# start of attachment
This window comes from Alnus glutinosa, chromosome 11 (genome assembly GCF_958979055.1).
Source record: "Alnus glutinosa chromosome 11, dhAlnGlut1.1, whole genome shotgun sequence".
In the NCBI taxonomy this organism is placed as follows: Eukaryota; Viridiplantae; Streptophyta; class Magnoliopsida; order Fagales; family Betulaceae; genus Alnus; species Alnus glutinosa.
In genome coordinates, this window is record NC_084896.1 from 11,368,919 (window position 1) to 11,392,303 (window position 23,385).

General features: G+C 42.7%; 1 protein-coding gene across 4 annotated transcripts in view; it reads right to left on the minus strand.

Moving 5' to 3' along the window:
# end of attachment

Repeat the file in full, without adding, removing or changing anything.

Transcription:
This window comes from Alnus glutinosa, chromosome 11 (genome assembly GCF_958979055.1).
Source record: "Alnus glutinosa chromosome 11, dhAlnGlut1.1, whole genome shotgun sequence".
In the NCBI taxonomy this organism is placed as follows: Eukaryota; Viridiplantae; Streptophyta; class Magnoliopsida; order Fagales; family Betulaceae; genus Alnus; species Alnus glutinosa.
In genome coordinates, this window is record NC_084896.1 from 11,368,919 (window position 1) to 11,392,303 (window position 23,385).

General features: G+C 42.7%; 1 protein-coding gene across 4 annotated transcripts in view; it reads right to left on the minus strand.

Moving 5' to 3' along the window: